Critics Consensus

Critics Consensus: Ted 2 Is Somewhat Bearable

Plus, Max is sweet but sappy, and True Detective's season premiere intrigues.

by | June 25, 2015 | Comments

This week at the movies, we’ve got a rude bear (Ted 2, starring Mark Wahlberg and Amanda Seyfried) and a heroic dog (Max, starring Thomas Haden Church and Josh Wiggins). What do the critic have to say?

Ted 2


Regardless what you think of Family Guy, A Million Ways to Die in the West, or Ted, it’s hard to deny that writer/director Seth MacFarlane is a talented man. However, critics say even though a few of the gags hit hard in Ted 2, the rest of the film vacillates between bromance, social satire, and gross-out humor, which is tough to balance over the course of nearly two hours. This time out, Ted (voiced by MacFarlane) is married and wants to adopt a baby with his human wife. However, the state of Massachusetts declares that Ted is property and therefore has no legal standing, so our ersatz ursine hero sues for personhood. The pundits say that if you’re a fan or the original (and the rest of MacFarlane’s oeuvre), Ted 2 is likely to satisfy, but its tonal shifts and juvenile sensibility make for a hit-and-miss affair.



When someone describes a movie as “old fashioned,” it usually means one of two things: agreeable and irony-free, or incredibly sappy. Critics say Max fits both decriptions to a T — it’s well-meaning, inoffensive entertainment that’s safe for families with a schmaltzy story that may test the patience of older viewers. When Kyle (Robbie Amell) is killed serving in Afghanistan, it’s up to his younger brother Justin (Josh Wiggins) to care for Max, a German shepherd who’s been traumatized by war. Under Justin’s tutelage, Max slowly recovers — and ends up protecting his adoptive family from external threats. The pundits say Max is predictable and occasionally ludicrous, but that may not matter all that much to the kiddies. (Check out our video interview with Church, Josh Wiggins, co-star Lauren Graham, and director Boaz Yakin.)

What’s On TV:

In “The Western Book of the Dead” (75 percent), strong performances by the season two True Detective cast make for a compelling hour of television, even when the story takes a little too long to get going.

Mr. Robot (Certified Fresh at 96 percent) is a suspenseful cyber-thriller with timely stories and an intriguing, provocative premise.

Ballers (Certified Fresh at 79 percent) may not be a game-changer, but it scores points with Dwayne “The Rock” Johnson, who brings charm and depth to the NFL version of Entourage.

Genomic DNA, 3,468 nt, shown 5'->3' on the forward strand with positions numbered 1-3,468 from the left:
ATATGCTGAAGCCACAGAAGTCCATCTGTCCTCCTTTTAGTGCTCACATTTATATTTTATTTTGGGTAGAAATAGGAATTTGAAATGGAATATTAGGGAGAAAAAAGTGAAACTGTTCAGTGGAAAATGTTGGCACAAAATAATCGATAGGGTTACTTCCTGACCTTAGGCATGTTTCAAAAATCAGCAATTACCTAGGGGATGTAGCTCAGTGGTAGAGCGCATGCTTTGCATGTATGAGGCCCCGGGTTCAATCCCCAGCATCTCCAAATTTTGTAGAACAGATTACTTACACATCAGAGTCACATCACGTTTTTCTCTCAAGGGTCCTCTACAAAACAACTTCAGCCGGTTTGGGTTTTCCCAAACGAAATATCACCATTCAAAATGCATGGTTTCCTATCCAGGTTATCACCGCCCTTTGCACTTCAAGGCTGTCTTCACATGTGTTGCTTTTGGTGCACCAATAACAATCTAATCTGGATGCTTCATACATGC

Catastrophe (100 percent) proves that there’s still a place for simple romantic comedy on television, as long as the actors have chemistry and the jokes are laugh-out-loud funny.

Also opening this week in limited release:

  • Fresh Dressed, a documentary about the evolution of hip hop fashion, is at 91 percent.
  • The Midnight Swim, a supernatural drama about three siblings who gather at their childhood home and attempt to communicate with a ghost, is at 86 percent.
  • Glass Chin, starring Corey Stoll and Billy Crudup in a drama about a washed-up boxer who falls in with a gangster in an attempt to get another shot in the ring, is at 85 percent.
  • Advantageous, a sci-fi drama about a woman who undergoes a risky neurological procedure in order to help secure her daughter’s future, is at 80 percent.
  • Batkid Begins, a documentary about how an ailing five-year-old’s wish to be a superhero for a day became a viral sensation, is at 80 percent.
  • Runoff, a drama about a woman who engages in an illegal scheme as part of a last ditch effort to save her family’s farm, is at 80 percent.
  • A Borrowed Identity, a coming-of-age drama about a Palestinian teenager who is accepted to a posh Israeli boarding school, is at 78 percent.
  • The Princess Of France, a backstage drama about the romantic entanglements between a group of actors working on a radio production of Love’s Labour’s Lost, is at 78 percent.
  • Big Game, starring Samuel L. Jackson and Ray Stevenson in an action thriller about a teenager who helps to save the president of the United States after Air Force One is shot down, is at 67 percent.
  • Felt, a drama about an artist who acts out a series of strange fantasies as a way of dealing with traumatic past relationships, is at 67 percent.
  • A Murder in the Park, a documentary about a group of journalism students whose investigation helped to get a man off death row, is at 67 percent.
  • Escobar: Paradise Lost, starring Benicio Del Toro and Josh Hutcherson in a drama about a beach bum who falls in love with the notorious drug kingpin’s niece, is at 55 percent.
  • The Little Death, an Australian comedy about five couples and their wildly varying bedroom habbits, is at 53 percent.
  • A Little Chaos, starring Kate Winslet and Alan Rickman in a drama about King Louis XIV’s gardener and her design for an outdoor ballroom at Versailles, is at 48 percent.
  • Into The Grizzly Maze, starring James Marsden and Thomas Jane in a horror/thriller about a group of people who must defend their town from a bloodthirsty bear, is at 14 percent.
  • 7 Minutes, starring Jason Ritter and Kris Kristofferson in a thriller about three desperate men who attempt to rob a bank, is at 11 percent.

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